Wikipedia gives the definition of a checklist as follows:
A checklist is a type of informational job aid used to reduce failure by compensating for potential limits of human memory and attention. It helps to ensure consistency and completeness in carrying out a task.
For further reading refer:
In engineering design of a chemical process plant there can be several checklists. Some examples for engineering design checklists are as follows:
1. Checklist for Process Flow Diagram (PFD)
2. Checklist for Piping & Instrumentation Diagrams (P&IDS)
3. Checklists for Equipment Data Sheet (e.g. Pumps. Tanks, Vessels, Compressors, Mixers, Dryers, Package Items etc.)
4. Checklists for Instrument Data Sheets (Flow meters, Pressure Measurement, Temperature Measurement, Analytical Instruments etc.)
5. Checklist for Vendor Data Analysis
6. Checklist for Piping Isometrics and GA Drawings
7. Checklist for Electrical Single Line Diagrams
8. Checklist for Instrument Loop Diagrams
Any engineering design activity can be verified for accuracy and completeness using a checklist. The above are just a few examples which I have provided and there can be many more.
Checklist formats generally have a description of what needs to be checked in the document as various bullet points with a check box next to it. The engineer or designer needs to check out the box with a X or √ after verifying that the requisites of the particular point mentioned in the checklist are fulfilled for the document being checked. Usually a checklist will have a long list of descriptive points which need to be checked against the document under checking. The engineer or designer needs to check each of the points in the checklist against the document being checked and tick of the check boxes for compliance against the points in the checklist.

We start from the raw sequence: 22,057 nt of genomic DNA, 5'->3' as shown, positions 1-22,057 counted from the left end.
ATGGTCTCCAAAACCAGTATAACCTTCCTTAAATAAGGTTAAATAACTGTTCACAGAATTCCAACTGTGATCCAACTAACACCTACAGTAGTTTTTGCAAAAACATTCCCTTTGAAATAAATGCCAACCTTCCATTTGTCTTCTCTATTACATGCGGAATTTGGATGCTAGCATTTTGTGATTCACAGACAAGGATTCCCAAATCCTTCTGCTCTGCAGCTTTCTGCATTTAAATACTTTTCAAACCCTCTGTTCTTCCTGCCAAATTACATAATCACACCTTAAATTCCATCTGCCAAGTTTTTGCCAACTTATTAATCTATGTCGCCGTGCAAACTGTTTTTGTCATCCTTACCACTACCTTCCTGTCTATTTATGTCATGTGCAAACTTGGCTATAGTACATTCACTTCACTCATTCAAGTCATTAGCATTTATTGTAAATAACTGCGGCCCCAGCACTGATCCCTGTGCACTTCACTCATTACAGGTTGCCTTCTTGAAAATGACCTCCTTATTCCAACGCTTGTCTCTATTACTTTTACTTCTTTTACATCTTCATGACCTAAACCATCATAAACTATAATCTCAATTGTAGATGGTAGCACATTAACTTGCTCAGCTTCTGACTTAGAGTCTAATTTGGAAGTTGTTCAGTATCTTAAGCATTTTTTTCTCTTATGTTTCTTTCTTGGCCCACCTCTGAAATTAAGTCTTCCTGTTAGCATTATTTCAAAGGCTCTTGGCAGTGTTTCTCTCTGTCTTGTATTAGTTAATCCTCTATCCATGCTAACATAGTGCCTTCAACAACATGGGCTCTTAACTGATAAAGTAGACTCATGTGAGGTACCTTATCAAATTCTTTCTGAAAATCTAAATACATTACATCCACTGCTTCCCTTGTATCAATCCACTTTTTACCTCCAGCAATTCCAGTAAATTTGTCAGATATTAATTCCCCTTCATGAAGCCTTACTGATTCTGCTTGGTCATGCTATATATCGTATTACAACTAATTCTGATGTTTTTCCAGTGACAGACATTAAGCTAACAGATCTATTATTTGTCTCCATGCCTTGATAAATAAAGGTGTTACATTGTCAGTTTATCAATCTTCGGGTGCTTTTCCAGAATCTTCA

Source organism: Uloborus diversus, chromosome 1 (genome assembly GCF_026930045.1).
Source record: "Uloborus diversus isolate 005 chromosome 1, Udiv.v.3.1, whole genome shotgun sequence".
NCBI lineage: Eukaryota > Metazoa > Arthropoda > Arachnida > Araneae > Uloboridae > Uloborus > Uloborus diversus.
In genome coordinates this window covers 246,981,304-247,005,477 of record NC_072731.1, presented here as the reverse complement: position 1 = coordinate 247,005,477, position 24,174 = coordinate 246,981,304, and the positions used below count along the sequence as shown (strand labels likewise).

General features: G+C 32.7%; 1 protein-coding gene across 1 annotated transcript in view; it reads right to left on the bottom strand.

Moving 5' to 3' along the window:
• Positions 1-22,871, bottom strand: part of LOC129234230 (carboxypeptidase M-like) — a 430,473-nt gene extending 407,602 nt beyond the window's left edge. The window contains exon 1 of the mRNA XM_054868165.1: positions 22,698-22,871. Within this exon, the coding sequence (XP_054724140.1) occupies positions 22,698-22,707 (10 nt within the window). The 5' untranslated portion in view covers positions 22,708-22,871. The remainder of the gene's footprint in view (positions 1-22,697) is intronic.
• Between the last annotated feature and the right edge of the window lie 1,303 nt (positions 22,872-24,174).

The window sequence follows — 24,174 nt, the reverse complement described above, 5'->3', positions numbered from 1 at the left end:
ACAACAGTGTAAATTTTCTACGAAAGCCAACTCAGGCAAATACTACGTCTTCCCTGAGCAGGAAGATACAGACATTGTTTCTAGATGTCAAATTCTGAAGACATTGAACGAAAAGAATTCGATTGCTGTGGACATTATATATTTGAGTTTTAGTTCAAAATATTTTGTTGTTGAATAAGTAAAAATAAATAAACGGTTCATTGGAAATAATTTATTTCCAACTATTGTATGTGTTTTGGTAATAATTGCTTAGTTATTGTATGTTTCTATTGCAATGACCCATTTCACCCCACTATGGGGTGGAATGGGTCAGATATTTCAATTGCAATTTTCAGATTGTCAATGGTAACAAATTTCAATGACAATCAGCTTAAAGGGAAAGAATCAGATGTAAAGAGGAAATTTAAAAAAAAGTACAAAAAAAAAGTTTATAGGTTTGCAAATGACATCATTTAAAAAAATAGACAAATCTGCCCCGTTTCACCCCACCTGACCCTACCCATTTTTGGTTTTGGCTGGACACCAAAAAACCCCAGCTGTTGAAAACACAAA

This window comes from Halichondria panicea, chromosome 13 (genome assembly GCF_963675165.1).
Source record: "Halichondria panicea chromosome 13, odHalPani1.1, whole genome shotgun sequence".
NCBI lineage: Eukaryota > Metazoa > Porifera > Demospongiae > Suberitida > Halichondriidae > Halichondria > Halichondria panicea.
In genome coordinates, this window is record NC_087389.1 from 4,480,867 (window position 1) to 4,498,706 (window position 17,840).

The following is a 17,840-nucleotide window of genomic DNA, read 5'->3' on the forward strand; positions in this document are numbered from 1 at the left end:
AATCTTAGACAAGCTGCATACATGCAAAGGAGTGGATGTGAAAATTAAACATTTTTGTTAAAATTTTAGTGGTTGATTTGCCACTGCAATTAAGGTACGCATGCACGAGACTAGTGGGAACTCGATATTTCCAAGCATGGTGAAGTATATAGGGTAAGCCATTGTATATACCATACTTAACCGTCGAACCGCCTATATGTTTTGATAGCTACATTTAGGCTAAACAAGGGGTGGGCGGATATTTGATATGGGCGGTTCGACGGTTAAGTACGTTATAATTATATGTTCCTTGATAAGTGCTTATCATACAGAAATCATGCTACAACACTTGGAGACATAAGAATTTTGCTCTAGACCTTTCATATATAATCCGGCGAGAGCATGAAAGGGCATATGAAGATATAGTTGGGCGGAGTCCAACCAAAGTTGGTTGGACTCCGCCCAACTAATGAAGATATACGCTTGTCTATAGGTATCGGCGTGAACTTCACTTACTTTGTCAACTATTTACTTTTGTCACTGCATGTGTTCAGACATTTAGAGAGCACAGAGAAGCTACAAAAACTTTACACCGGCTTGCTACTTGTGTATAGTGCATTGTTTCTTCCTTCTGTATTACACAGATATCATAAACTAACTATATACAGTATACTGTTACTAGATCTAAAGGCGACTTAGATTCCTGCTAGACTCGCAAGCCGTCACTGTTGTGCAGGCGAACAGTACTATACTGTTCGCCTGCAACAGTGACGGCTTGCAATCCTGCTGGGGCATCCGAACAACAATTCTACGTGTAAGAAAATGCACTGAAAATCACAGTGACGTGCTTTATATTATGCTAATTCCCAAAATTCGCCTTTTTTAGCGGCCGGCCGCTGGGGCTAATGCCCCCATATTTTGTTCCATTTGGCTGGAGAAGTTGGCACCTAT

Most established engineering consulting companies have standard checklist formats for most engineering design activities. However, these standard checklists need to be reviewed periodically as part of the overall quality management system of the organization in keeping with the latest changes in engineering design philosophy and client requirements. Sometimes clients themselves have their own engineering design checklists and there should be a mutual agreement between the consultant and client for their usage at the start of the project.
In certain cases checklists may be developed on a need basis for a particular design activity or for a particular project if there are no standard formats available. This should be done in a consultative manner with all concerned with the objective of enhancing the design quality of the engineering documents.
Concluding my blog post I reiterate that checklists are a great tool for quality engineering design and provide a great help in generating error-free engineering documents. The motto of first-time-right is greatly aided by checklists as well as the immense help they provide in cutting down time (man hours) in engineering design.
I would really love to have comments from the members of the "Cheresources" community about my blog posting.